Apple on iPhone 4 glitches: ‘Hold it this way!’

25 Jun 2010

Apple has responded to criticism that the iPhone 4 is beset with technical issues by telling consumers they need to hold the device properly.

Reports flitted across the world last night of signal degradation on the iPhone when users held the device in their hands. Theories abounded about how the human body acted like a strange conductor that affected the signal coming from the metal band that encircles the lower half of the phone – the metal band being an extension of the antenna on the device.

Other complaints centred on yellow dots and streaks that appeared on the middle right HD Retina screen while others said the pristine and tough screen was prone to spider-like cracking if the device was dropped.

Apple has come out in response to the reports on the antenna problems which pretty much insinuate users don’t know how to hold a mobile device properly.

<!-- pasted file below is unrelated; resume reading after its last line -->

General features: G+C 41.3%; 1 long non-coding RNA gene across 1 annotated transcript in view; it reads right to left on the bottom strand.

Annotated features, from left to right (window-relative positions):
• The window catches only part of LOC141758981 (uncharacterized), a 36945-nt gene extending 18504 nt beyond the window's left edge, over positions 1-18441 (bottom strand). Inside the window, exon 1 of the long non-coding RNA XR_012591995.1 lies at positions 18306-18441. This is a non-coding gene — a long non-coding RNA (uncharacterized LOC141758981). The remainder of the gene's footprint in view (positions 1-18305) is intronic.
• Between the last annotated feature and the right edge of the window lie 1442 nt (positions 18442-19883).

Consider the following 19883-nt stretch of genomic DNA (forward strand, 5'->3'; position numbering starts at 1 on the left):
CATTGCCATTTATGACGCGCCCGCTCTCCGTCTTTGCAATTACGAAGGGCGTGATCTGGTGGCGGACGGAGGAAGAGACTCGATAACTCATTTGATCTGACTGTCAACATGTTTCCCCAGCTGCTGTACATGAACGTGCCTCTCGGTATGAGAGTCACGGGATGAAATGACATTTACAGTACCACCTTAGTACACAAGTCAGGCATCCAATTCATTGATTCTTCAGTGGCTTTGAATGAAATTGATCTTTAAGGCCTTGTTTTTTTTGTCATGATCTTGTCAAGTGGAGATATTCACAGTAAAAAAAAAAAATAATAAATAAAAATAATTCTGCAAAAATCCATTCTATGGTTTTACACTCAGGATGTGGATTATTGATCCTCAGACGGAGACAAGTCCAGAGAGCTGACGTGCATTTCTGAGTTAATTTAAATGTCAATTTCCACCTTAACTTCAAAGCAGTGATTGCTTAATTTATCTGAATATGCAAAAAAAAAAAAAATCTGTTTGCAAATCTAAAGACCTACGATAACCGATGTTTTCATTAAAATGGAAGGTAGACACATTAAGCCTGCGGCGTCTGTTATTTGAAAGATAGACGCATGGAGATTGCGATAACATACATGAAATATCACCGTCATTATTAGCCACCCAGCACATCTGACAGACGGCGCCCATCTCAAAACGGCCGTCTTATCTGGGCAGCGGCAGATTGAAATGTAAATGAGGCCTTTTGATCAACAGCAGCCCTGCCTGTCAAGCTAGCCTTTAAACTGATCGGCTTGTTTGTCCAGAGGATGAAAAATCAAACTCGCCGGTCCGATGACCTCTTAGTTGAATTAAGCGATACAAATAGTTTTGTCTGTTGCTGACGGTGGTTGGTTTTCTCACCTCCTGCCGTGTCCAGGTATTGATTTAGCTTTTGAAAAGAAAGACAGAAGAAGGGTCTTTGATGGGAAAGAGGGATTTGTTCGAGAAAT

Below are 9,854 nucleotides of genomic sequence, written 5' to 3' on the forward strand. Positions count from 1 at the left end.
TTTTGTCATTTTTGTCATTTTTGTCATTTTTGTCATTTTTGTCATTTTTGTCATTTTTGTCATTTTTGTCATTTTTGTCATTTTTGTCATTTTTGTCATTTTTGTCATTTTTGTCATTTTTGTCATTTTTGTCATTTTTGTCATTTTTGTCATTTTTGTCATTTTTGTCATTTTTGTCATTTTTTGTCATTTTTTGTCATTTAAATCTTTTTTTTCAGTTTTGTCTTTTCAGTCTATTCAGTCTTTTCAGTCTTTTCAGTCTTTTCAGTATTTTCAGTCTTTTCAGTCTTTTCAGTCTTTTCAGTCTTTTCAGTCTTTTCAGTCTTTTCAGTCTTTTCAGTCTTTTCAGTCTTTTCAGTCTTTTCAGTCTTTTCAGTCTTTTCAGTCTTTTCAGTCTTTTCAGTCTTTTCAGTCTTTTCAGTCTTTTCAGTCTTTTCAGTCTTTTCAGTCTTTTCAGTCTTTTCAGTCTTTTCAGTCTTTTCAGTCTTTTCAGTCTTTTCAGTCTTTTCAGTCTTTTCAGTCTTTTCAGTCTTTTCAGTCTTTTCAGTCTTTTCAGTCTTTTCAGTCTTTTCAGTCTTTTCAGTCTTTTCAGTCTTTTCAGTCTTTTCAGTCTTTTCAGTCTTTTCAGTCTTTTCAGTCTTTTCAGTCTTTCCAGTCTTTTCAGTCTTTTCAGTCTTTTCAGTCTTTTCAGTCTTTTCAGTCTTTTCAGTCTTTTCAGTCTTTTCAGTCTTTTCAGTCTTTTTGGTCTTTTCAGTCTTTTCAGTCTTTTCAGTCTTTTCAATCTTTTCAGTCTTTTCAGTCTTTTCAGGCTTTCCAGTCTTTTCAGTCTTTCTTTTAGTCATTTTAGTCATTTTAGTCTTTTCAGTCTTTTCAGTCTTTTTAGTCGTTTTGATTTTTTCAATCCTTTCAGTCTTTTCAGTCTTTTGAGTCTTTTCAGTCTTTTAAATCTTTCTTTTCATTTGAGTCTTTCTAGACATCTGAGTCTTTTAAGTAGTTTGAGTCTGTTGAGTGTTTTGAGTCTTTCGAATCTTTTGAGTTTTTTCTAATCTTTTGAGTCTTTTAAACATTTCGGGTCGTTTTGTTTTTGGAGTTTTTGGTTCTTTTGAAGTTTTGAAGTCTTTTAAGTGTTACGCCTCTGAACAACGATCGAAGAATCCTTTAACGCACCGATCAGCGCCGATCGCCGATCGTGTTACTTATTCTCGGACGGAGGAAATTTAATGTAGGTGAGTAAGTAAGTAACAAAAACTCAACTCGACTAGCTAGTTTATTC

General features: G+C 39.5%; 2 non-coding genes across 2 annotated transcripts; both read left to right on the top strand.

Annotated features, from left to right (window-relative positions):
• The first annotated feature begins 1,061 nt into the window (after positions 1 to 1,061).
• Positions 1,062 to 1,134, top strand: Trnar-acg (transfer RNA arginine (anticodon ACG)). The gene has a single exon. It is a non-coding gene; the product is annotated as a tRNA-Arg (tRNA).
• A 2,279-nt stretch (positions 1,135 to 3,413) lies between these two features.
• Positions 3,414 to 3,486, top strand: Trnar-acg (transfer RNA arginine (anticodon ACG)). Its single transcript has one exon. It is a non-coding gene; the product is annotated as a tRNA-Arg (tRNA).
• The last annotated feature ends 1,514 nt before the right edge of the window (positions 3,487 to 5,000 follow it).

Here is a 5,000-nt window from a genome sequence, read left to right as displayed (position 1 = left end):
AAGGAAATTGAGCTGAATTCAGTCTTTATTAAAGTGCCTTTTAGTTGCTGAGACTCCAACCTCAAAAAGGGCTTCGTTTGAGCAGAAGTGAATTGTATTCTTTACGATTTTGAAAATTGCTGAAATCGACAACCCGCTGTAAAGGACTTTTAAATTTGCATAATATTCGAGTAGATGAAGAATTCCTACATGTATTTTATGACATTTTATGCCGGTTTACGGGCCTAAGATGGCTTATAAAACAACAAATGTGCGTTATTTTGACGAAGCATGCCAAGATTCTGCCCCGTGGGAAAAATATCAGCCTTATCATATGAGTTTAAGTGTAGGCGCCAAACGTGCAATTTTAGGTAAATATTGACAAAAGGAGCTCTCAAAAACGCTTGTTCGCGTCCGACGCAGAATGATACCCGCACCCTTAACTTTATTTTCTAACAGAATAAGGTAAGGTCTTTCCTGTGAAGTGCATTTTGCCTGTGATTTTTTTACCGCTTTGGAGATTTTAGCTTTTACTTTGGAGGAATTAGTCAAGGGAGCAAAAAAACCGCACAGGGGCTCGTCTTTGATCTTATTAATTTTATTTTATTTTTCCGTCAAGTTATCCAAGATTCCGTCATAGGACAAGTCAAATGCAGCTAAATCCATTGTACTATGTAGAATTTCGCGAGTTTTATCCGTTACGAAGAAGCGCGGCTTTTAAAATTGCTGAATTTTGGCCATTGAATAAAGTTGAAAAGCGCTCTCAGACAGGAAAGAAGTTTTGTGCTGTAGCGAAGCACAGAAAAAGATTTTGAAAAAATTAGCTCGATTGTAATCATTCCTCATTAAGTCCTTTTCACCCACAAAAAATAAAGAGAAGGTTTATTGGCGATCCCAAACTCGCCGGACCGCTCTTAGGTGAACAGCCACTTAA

“Gripping any phone will result in some attenuation of its antenna performance with certain places being worse than others depending on the placement of the antennas. This is a fact of life for every wireless phone,” Apple said in a statement.

“If you ever experience this on your Phone 4, avoid gripping it in the lower left corner in a way that covers both sides of the black strip in the metal band, or simply use one of many available cases.”

Personally, I’m not sure there is any other way to grip a phone unless I want to copy an aristocrat sipping afternoon tea with the device perched precariously between my index finger and thumb with my little finger pointing out and up to the heavens.

The “many available cases” Apple is referring to are rubber bands that encircle the phone, making them impregnable to smashing and are no doubt an added cost for consumers.

For what has been one of Apple’s most hyped products yet it has been an inauspicious beginning. At the same time, it shows consumers of smartphones are more discerning than ever and that the internet is the fastest gauge of consumer satisfaction.

John Kennedy is a journalist who served as editor of Silicon Republic for 17 years